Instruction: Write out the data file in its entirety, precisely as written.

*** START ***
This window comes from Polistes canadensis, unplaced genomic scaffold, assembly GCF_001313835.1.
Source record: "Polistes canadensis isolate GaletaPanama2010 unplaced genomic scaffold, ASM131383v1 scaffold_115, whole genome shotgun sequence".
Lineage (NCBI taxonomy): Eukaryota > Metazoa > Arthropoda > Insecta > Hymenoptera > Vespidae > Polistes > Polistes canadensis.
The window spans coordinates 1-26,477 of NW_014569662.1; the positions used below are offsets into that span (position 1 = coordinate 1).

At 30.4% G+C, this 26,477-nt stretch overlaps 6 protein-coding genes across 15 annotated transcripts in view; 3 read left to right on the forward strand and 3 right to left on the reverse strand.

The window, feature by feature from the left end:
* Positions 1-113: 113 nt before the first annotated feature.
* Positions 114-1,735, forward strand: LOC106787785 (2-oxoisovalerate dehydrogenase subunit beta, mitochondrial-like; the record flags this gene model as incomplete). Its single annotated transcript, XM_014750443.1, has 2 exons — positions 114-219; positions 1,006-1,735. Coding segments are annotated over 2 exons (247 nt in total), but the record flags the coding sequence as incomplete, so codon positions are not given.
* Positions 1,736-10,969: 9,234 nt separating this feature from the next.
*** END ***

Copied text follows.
This window comes from Polistes canadensis, unplaced genomic scaffold, assembly GCF_001313835.1.
Source record: "Polistes canadensis isolate GaletaPanama2010 unplaced genomic scaffold, ASM131383v1 scaffold_115, whole genome shotgun sequence".
Lineage (NCBI taxonomy): Eukaryota > Metazoa > Arthropoda > Insecta > Hymenoptera > Vespidae > Polistes > Polistes canadensis.
The window spans coordinates 1-26,477 of NW_014569662.1; the positions used below are offsets into that span (position 1 = coordinate 1).

At 30.4% G+C, this 26,477-nt stretch overlaps 6 protein-coding genes across 15 annotated transcripts in view; 3 read left to right on the forward strand and 3 right to left on the reverse strand.

The window, feature by feature from the left end:
* Positions 1-113: 113 nt before the first annotated feature.
* Positions 114-1,735, forward strand: LOC106787785 (2-oxoisovalerate dehydrogenase subunit beta, mitochondrial-like; the record flags this gene model as incomplete). Its single annotated transcript, XM_014750443.1, has 2 exons — positions 114-219; positions 1,006-1,735. Coding segments are annotated over 2 exons (247 nt in total), but the record flags the coding sequence as incomplete, so codon positions are not given.
* Positions 1,736-10,969: 9,234 nt separating this feature from the next.